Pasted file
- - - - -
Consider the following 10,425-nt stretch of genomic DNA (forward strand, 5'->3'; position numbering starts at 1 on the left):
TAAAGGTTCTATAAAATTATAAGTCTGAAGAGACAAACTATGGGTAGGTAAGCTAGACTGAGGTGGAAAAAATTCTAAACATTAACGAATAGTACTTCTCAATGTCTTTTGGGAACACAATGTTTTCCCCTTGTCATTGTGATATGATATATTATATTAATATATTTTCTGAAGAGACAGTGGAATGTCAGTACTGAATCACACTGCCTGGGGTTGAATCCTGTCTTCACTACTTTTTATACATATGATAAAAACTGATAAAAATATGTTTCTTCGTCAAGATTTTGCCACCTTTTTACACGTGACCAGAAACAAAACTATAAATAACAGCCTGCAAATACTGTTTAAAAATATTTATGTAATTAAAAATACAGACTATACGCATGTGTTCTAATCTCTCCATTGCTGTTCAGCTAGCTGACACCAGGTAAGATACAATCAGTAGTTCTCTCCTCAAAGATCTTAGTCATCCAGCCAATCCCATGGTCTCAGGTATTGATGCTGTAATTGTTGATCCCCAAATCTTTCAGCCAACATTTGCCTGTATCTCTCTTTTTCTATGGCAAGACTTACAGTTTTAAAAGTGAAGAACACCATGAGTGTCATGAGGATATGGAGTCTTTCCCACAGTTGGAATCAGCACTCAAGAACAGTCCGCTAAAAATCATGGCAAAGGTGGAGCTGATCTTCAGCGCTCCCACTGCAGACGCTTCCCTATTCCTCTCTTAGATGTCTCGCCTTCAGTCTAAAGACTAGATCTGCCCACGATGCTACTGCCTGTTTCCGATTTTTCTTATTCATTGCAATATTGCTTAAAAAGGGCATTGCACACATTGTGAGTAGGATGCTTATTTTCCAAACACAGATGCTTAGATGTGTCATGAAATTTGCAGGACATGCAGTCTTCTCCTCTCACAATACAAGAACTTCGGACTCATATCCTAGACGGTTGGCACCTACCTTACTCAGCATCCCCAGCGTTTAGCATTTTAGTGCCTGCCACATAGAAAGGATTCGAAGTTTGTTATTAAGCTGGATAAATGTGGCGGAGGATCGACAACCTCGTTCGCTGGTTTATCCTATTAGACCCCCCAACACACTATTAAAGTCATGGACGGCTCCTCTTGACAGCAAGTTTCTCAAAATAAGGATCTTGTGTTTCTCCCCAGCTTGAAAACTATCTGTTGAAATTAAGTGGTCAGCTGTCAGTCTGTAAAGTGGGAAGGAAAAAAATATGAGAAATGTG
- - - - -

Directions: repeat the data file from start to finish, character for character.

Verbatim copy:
Consider the following 10,425-nt stretch of genomic DNA (forward strand, 5'->3'; position numbering starts at 1 on the left):
TAAAGGTTCTATAAAATTATAAGTCTGAAGAGACAAACTATGGGTAGGTAAGCTAGACTGAGGTGGAAAAAATTCTAAACATTAACGAATAGTACTTCTCAATGTCTTTTGGGAACACAATGTTTTCCCCTTGTCATTGTGATATGATATATTATATTAATATATTTTCTGAAGAGACAGTGGAATGTCAGTACTGAATCACACTGCCTGGGGTTGAATCCTGTCTTCACTACTTTTTATACATATGATAAAAACTGATAAAAATATGTTTCTTCGTCAAGATTTTGCCACCTTTTTACACGTGACCAGAAACAAAACTATAAATAACAGCCTGCAAATACTGTTTAAAAATATTTATGTAATTAAAAATACAGACTATACGCATGTGTTCTAATCTCTCCATTGCTGTTCAGCTAGCTGACACCAGGTAAGATACAATCAGTAGTTCTCTCCTCAAAGATCTTAGTCATCCAGCCAATCCCATGGTCTCAGGTATTGATGCTGTAATTGTTGATCCCCAAATCTTTCAGCCAACATTTGCCTGTATCTCTCTTTTTCTATGGCAAGACTTACAGTTTTAAAAGTGAAGAACACCATGAGTGTCATGAGGATATGGAGTCTTTCCCACAGTTGGAATCAGCACTCAAGAACAGTCCGCTAAAAATCATGGCAAAGGTGGAGCTGATCTTCAGCGCTCCCACTGCAGACGCTTCCCTATTCCTCTCTTAGATGTCTCGCCTTCAGTCTAAAGACTAGATCTGCCCACGATGCTACTGCCTGTTTCCGATTTTTCTTATTCATTGCAATATTGCTTAAAAAGGGCATTGCACACATTGTGAGTAGGATGCTTATTTTCCAAACACAGATGCTTAGATGTGTCATGAAATTTGCAGGACATGCAGTCTTCTCCTCTCACAATACAAGAACTTCGGACTCATATCCTAGACGGTTGGCACCTACCTTACTCAGCATCCCCAGCGTTTAGCATTTTAGTGCCTGCCACATAGAAAGGATTCGAAGTTTGTTATTAAGCTGGATAAATGTGGCGGAGGATCGACAACCTCGTTCGCTGGTTTATCCTATTAGACCCCCCAACACACTATTAAAGTCATGGACGGCTCCTCTTGACAGCAAGTTTCTCAAAATAAGGATCTTGTGTTTCTCCCCAGCTTGAAAACTATCTGTTGAAATTAAGTGGTCAGCTGTCAGTCTGTAAAGTGGGAAGGAAAAAAATATGAGAAATGTG